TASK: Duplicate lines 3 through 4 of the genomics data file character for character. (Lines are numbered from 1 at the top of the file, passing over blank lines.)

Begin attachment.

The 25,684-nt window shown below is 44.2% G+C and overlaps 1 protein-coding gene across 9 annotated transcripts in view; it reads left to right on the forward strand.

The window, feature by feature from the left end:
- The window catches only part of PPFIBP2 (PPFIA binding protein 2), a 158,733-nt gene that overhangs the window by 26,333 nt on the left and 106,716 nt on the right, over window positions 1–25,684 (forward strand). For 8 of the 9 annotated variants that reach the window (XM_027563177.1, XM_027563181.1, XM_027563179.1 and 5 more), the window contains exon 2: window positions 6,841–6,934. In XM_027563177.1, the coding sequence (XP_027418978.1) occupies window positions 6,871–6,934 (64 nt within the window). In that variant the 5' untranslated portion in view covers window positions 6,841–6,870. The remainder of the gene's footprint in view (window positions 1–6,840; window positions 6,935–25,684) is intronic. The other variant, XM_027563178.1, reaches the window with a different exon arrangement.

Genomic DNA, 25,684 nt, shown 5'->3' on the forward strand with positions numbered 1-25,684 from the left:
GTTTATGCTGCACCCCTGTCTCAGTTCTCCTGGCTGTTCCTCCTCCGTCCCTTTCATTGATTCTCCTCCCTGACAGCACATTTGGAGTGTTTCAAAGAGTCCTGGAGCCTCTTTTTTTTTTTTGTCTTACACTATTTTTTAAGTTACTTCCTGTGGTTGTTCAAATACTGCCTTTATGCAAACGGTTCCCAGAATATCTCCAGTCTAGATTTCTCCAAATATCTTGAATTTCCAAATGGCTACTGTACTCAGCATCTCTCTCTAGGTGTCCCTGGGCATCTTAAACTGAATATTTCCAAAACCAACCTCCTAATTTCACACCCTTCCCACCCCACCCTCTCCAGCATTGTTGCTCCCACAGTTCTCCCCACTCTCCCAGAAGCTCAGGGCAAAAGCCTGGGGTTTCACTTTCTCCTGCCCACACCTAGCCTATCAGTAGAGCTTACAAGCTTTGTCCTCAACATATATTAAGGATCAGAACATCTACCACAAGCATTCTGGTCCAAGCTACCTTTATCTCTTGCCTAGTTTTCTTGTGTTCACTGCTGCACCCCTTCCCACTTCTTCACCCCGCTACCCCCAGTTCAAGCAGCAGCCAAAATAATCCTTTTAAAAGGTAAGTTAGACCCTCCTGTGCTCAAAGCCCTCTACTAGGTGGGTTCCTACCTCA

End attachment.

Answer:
- The window catches only part of PPFIBP2 (PPFIA binding protein 2), a 158,733-nt gene that overhangs the window by 26,333 nt on the left and 106,716 nt on the right, over window positions 1–25,684 (forward strand). For 8 of the 9 annotated variants that reach the window (XM_027563177.1, XM_027563181.1, XM_027563179.1 and 5 more), the window contains exon 2: window positions 6,841–6,934. In XM_027563177.1, the coding sequence (XP_027418978.1) occupies window positions 6,871–6,934 (64 nt within the window). In that variant the 5' untranslated portion in view covers window positions 6,841–6,870. The remainder of the gene's footprint in view (window positions 1–6,840; window positions 6,935–25,684) is intronic. The other variant, XM_027563178.1, reaches the window with a different exon arrangement.

Genomic DNA, 25,684 nt, shown 5'->3' on the forward strand with positions numbered 1-25,684 from the left: